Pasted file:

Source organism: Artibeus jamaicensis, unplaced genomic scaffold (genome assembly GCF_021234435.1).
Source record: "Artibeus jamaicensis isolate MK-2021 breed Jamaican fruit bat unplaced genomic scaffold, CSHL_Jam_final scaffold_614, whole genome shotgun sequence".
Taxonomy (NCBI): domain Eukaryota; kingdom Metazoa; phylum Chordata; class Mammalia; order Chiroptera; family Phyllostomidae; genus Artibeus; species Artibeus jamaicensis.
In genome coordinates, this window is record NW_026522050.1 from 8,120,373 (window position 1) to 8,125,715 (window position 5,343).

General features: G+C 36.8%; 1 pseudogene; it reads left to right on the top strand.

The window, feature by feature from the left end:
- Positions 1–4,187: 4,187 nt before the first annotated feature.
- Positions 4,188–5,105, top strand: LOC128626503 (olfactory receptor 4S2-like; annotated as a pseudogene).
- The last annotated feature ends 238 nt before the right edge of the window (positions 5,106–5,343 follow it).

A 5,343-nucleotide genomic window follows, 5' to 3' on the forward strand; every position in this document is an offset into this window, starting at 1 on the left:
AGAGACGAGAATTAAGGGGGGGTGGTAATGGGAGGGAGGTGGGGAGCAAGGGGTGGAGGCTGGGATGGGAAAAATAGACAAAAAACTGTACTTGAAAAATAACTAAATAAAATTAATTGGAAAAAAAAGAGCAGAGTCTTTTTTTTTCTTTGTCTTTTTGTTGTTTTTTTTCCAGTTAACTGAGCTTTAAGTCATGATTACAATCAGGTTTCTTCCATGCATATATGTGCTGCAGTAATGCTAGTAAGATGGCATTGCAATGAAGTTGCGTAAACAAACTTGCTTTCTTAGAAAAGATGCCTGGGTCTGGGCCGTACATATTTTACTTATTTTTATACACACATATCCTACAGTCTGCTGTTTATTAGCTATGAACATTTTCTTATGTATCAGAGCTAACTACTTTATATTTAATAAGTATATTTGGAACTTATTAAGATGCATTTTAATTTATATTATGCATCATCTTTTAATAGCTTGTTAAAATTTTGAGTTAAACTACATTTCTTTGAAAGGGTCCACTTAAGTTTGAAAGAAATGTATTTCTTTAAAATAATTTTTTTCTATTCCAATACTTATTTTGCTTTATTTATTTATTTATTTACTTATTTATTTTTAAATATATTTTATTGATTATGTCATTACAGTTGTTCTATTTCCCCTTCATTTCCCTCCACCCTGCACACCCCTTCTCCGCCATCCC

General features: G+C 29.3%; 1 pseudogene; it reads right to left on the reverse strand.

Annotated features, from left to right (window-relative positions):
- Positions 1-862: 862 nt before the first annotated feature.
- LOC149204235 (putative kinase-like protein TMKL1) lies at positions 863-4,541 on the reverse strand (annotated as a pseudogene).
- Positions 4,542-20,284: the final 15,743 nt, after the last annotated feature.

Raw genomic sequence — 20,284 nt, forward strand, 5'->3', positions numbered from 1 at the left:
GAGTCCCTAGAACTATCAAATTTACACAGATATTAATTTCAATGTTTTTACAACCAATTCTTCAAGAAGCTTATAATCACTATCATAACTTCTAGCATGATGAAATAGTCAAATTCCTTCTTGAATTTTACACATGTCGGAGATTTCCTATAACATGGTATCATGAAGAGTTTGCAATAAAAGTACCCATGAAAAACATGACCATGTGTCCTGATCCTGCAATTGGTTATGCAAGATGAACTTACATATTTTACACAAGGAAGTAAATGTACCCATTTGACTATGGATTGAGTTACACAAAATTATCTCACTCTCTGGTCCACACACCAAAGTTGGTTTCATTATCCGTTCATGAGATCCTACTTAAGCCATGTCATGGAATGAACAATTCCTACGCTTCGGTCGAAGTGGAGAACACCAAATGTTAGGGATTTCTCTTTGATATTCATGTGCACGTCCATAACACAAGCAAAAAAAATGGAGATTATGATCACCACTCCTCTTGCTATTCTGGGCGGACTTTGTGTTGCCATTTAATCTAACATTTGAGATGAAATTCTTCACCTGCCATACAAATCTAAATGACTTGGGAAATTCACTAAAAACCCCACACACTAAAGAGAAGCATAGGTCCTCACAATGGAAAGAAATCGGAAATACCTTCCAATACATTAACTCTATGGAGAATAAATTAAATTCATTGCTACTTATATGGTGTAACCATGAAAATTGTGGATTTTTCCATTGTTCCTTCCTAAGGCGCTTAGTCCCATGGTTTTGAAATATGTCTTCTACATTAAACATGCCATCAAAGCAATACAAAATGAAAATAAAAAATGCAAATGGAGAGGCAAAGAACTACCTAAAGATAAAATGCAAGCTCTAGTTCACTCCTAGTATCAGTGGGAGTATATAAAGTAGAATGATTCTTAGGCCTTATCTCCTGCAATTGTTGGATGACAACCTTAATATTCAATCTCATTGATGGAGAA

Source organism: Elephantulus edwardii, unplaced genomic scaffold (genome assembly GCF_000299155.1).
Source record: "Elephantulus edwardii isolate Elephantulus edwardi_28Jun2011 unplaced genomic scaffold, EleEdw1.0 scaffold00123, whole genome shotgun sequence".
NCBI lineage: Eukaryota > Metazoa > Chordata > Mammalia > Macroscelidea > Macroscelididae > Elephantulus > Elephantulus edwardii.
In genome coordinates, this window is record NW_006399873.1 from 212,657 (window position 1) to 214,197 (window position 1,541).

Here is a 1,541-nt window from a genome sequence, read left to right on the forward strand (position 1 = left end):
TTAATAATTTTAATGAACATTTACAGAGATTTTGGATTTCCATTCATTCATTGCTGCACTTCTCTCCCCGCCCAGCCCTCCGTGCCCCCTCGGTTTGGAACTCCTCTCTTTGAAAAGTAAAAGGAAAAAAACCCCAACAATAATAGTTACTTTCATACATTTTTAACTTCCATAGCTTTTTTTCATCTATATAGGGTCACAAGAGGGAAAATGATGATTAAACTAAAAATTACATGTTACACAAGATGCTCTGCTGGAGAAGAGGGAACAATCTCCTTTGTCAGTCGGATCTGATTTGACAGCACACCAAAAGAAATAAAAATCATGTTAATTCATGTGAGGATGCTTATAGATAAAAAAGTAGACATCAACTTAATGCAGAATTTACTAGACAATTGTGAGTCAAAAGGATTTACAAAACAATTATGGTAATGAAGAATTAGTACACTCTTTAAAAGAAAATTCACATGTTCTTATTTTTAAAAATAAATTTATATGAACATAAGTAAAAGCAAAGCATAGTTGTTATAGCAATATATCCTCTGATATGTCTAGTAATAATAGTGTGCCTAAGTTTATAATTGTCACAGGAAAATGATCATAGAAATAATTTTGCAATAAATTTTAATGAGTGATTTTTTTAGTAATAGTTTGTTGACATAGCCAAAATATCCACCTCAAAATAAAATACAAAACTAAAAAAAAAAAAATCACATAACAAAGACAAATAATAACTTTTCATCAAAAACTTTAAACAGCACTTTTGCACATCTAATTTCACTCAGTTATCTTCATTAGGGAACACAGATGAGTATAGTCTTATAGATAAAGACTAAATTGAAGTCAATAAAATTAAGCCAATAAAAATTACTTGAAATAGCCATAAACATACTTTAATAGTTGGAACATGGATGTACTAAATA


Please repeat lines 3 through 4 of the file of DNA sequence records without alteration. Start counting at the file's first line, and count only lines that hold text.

Taxonomy (NCBI): domain Eukaryota; kingdom Metazoa; phylum Chordata; class Mammalia; order Chiroptera; family Phyllostomidae; genus Artibeus; species Artibeus jamaicensis.
In genome coordinates, this window is record NW_026522050.1 from 8,120,373 (window position 1) to 8,125,715 (window position 5,343).